Shock to the Nation

Big events like a massive earthquake, or say, a major upset in a sporting event like the Super Bowl or World Series can have people talking about it for days, even weeks or longer depending on how much anyone had been invested emotionally in the event.

These things can stay in the collective consciousness of people, so much so that, if you were to meet a total stranger, you could quickly establish a rapport just by asking them what they remember about the event. The impact of talking about something that frightened or hurt you the same as it frightened or hurt someone else is almost like an electric shock to realize that another person, a stranger to you, is more like you than you would have ever initially believed.

For years, people would talk about where they were on November 22, 1963. The assassination of President Kennedy wounded the entire nation. People grieved deeply over the brutal killing of a man who so many admired. If you look up the bio for President Kennedy, you will see information about when and where he was born along with information about his wife and children. Unlike other people’s biographies though, instead of stating the date he ‘died’, you will see the date he was ‘assassinated’. Just reading that sends another wave of grief through me for that man and what could have been.

To be sure, there have been other events that struck that mutual nerve in all of us. The joy and amazement seeing Neil Armstrong step onto the moon. Pretty much everyone remembers his poignant words when he came down the ladder and planted both feet on that dusty surface.

“That’s one small step for man, one giant leap for mankind.”

Those words were written for him, but, he actually forgot one. His speech was supposed to have been, “That’s one small step for [a] man…”

Personally, I liked Neil’s version better. After all, no one needs to be grammatically correct while standing on another planet...imho.

September 11, 2001, a massive hammer slammed down onto the collective consciousness of America, inflicting more pain and damage than anyone before that day would have believed could happen. A lot of people had experienced pain and suffering in WWI and WWII, the Korean War, the Vietnam War, but this…this was here. This brutal insult was in our home.

I was in Los Angeles when the attack happened. At that time, I was working for Knowledge Adventure which was an educational videogame production company owned by Universal Studios. We were making ‘edutainment’ games for K-6 kids. I loved it, mostly because of the people I worked with.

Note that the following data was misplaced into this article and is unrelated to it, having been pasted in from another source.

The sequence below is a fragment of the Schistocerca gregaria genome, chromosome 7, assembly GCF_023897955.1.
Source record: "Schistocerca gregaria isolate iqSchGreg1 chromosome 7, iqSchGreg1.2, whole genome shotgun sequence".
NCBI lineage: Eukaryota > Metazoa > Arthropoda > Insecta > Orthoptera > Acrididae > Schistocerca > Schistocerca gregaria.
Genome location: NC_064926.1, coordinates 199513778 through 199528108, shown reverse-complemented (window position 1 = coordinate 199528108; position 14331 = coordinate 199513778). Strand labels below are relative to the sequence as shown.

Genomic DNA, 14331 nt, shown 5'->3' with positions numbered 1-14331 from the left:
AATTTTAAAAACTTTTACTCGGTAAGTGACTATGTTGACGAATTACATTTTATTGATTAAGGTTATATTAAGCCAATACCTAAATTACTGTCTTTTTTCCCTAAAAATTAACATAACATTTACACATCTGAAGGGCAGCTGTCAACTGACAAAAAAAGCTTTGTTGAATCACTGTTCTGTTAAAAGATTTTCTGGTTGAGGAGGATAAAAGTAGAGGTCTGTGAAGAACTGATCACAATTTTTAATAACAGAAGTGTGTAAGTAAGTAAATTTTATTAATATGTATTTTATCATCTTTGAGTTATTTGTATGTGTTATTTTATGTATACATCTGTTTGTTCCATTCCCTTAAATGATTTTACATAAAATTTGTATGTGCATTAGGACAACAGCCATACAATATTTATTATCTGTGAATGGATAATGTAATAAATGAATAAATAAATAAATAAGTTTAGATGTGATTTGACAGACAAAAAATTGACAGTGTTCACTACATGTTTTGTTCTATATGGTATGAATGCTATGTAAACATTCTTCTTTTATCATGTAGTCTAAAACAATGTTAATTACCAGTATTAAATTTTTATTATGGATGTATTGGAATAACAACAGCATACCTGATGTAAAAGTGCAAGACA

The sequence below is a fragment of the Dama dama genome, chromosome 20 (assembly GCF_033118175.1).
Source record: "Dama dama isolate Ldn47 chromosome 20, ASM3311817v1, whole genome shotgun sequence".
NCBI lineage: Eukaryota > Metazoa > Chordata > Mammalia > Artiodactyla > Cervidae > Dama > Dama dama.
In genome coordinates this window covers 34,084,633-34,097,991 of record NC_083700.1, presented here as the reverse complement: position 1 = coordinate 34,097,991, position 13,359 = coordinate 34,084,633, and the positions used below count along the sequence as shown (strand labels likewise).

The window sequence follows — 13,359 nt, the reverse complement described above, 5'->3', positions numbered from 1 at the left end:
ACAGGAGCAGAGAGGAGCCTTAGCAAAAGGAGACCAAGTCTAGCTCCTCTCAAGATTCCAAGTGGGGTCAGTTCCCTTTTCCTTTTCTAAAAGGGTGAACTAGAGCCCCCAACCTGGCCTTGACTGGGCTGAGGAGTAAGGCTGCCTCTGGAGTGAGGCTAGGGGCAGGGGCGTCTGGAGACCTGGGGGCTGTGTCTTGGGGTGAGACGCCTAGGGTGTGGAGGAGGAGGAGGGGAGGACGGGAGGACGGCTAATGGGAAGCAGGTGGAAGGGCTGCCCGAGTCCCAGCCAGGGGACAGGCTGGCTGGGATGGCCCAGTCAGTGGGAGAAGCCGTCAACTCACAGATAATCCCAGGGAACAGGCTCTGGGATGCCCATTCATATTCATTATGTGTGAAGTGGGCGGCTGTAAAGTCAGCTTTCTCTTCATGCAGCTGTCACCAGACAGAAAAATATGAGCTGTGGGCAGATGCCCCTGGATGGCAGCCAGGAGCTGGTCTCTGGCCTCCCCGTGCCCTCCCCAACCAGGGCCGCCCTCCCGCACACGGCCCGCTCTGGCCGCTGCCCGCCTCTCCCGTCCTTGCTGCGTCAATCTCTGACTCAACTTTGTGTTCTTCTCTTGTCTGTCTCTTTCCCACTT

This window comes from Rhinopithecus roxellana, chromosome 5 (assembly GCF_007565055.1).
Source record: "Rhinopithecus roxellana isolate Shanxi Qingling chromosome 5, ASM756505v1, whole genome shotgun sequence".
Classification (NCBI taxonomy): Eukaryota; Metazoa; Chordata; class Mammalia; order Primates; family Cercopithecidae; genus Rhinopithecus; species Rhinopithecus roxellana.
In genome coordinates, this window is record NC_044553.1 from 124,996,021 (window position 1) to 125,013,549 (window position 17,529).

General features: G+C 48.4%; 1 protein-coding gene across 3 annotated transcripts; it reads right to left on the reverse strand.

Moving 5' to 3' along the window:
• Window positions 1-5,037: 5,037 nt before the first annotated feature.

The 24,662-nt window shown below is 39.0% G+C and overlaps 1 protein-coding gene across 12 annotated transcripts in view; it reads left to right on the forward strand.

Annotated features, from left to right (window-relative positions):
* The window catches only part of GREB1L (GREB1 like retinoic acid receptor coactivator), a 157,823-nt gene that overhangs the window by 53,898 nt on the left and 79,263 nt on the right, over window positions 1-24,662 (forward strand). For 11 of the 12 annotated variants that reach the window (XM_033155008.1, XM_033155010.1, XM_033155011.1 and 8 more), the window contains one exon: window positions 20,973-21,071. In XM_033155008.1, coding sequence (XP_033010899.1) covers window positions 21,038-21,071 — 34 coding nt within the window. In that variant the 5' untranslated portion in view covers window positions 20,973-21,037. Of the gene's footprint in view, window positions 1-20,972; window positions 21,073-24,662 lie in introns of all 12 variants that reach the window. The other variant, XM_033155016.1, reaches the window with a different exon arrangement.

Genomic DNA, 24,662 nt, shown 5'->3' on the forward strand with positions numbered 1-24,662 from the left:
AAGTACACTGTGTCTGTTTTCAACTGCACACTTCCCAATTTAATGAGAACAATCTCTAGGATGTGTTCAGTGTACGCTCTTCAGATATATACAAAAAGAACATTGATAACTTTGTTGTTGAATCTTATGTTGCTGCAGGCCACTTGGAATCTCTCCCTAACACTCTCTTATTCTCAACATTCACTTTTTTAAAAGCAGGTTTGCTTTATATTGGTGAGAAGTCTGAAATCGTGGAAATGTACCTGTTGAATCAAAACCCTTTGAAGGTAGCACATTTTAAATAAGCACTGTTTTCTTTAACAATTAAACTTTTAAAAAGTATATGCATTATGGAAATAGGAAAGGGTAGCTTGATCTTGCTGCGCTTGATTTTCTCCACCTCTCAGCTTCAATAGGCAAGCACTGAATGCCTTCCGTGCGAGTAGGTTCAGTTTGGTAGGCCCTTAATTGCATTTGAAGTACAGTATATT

I’d get to the office between 5:30 and 6:00 AM each day. In part, to commute on the LA freeways before the tons of commuters poured onto the roads. The company had us in the Howard Hughes building near the Los Angeles airport. A few of us would get there that early in the morning, mostly the animators and myself, I was an art lead for the games.

Not long after I got there, one of the people I work with called me in my cubicle, and, told me to rush down to the cubicles further down the hallway. These guys were so silly sometimes, and, liked to prank each other, I was sure something was going to happen.

I headed down, trying to look around as much as possible, to see where a prank might be coming from, but there was nothing. I saw all of the guys over there, about 7 of them, jammed into one cubicle, staring intently at a tiny black and white TV. They shuffled around a little bit to make room for me, and one of them, pulled me into this tight little group so I could see the TV better.

When I walked down there, I was sure they were cooking up some kind of prank, but, it wasn’t. Something was happening. Something really bad.

“A plane flew into the World Trade Center,” my friend Richard told me.

I stared at him, not understanding, or, afraid to let that much horror into my head so early in the morning.

We were mesmerized, fixated, staring at this tiny TV, and trying to follow along with the frantic morning news show commentary. What the hell was this? An accident? But planes were not supposed to fly over the city because of a bad accident that had happened yes early.

Lost in the morning fog, a B-25 Mitchell bomber flew into the Empire State Building. Fuel blew out of the wings on impact and poured down the elevator shafts, igniting, then, sending sword like shafts of fire straight back up. The carnage was bad, but, what we were watching was sadly much worse.

Then the second plane hit.

War? Were we watching the beginning of WWIII?

Security was going through our building and telling everyone to leave, to get out of the building and go home. Because we were so close to the airport and were quite tall, for Los Angeles, the company did not want us there in case there were targets in LA.

No one had to tell me twice to go. I was in shock, but also, terrified. Was something like this going to happen here? By the time I had grabbed the things I brought with me I was running for the elevator.

David, one of the animators I worked with, was running after me. He finally caught up with me at the elevators and asked if he could ride back up to the valley with me. Because we were so close to the airport, he would park his car at a Fly-Away and ride one of those commuter buses, and, who the heck knew if they were going to be running later that day.